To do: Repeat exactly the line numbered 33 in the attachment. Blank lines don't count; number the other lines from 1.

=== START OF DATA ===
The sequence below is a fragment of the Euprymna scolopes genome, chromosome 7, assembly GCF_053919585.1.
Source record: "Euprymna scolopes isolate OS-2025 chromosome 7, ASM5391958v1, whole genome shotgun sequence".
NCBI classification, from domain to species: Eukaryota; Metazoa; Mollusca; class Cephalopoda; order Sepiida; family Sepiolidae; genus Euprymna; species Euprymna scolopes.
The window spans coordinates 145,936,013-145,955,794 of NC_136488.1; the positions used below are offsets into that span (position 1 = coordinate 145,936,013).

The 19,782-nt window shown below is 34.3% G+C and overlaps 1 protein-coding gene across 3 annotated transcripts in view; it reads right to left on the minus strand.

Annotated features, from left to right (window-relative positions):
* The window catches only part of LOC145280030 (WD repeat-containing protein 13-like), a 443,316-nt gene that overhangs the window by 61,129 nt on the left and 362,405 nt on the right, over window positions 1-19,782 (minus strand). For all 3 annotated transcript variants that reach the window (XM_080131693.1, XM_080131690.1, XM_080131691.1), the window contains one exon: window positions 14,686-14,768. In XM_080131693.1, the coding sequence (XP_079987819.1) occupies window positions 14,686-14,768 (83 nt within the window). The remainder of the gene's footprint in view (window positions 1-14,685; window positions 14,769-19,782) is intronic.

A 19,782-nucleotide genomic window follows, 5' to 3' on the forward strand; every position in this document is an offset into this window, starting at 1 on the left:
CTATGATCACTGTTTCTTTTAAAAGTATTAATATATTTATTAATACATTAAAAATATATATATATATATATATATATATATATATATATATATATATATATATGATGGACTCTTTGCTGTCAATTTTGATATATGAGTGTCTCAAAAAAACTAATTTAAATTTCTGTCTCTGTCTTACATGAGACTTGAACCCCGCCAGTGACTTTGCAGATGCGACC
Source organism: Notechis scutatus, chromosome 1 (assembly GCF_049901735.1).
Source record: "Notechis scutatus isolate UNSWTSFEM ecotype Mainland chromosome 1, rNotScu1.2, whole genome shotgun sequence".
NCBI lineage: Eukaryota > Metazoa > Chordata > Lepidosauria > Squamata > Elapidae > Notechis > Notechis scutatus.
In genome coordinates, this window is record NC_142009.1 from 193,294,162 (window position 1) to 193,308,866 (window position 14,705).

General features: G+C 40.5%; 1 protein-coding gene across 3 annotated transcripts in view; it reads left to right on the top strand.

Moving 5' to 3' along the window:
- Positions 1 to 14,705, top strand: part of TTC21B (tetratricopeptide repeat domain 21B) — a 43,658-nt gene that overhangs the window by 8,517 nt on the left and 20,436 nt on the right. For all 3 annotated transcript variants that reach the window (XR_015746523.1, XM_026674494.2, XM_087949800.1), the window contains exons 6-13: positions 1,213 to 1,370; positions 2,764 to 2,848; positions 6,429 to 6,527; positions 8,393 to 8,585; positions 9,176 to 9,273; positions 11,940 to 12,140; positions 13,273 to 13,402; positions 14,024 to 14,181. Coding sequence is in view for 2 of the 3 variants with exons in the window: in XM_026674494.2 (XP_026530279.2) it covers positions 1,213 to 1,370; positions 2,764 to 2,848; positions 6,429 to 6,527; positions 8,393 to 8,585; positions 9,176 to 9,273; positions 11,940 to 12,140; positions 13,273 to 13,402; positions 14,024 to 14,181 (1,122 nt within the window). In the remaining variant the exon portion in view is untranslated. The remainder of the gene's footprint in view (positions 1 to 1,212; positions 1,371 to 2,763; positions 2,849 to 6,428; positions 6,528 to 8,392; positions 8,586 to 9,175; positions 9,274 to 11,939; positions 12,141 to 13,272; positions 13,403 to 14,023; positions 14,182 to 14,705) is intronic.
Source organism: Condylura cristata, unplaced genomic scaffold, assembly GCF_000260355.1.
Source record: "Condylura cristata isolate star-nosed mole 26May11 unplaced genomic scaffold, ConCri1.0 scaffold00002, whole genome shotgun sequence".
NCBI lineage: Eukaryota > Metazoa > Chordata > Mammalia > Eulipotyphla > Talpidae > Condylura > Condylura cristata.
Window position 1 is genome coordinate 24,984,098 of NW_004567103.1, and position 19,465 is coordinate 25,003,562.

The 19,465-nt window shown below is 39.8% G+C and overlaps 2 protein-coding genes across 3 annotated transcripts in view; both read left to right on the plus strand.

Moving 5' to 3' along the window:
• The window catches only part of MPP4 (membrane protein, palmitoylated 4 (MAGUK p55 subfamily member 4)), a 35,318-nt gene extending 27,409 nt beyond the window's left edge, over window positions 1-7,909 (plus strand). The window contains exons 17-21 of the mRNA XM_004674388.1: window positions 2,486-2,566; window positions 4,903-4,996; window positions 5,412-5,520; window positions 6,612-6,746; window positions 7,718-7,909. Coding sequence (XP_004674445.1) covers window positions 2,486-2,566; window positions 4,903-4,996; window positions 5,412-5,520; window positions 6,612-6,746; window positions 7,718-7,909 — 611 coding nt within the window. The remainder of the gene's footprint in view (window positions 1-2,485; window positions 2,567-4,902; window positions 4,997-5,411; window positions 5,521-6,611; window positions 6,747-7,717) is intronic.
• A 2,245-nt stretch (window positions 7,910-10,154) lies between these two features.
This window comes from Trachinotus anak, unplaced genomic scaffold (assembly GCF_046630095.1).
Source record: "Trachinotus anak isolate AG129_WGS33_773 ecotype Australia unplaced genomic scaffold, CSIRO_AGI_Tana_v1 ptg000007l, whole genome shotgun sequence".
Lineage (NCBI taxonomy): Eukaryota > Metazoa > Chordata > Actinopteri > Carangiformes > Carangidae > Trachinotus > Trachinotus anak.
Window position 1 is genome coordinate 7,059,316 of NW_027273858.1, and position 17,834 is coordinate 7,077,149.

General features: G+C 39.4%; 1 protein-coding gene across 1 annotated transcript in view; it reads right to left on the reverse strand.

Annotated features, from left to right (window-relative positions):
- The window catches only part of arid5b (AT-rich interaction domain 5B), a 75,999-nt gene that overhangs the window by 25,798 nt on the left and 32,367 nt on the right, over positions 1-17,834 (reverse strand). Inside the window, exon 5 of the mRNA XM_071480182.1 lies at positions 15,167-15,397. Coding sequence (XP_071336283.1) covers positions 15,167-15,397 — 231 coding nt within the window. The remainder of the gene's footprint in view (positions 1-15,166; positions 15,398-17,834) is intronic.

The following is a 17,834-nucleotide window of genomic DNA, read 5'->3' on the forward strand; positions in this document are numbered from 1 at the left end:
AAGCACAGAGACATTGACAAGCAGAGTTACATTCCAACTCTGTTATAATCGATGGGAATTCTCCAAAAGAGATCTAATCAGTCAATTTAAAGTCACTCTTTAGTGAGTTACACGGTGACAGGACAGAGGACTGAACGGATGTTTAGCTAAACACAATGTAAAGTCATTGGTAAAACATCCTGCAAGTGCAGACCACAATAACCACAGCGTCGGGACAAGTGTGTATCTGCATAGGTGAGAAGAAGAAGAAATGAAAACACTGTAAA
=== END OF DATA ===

AAGCACAGAGACATTGACAAGCAGAGTTACATTCCAACTCTGTTATAATCGATGGGAATTCTCCAAAAGAGATCTAATCAGTCAATTTAAAGTCACTCTTTAGTGAGTTACACGGTGACAGGACAGAGGACTGAACGGATGTTTAGCTAAACACAATGTAAAGTCATTGGTAAAACATCCTGCAAGTGCAGACCACAATAACCACAGCGTCGGGACAAGTGTGTATCTGCATAGGTGAGAAGAAGAAGAAATGAAAACACTGTAAA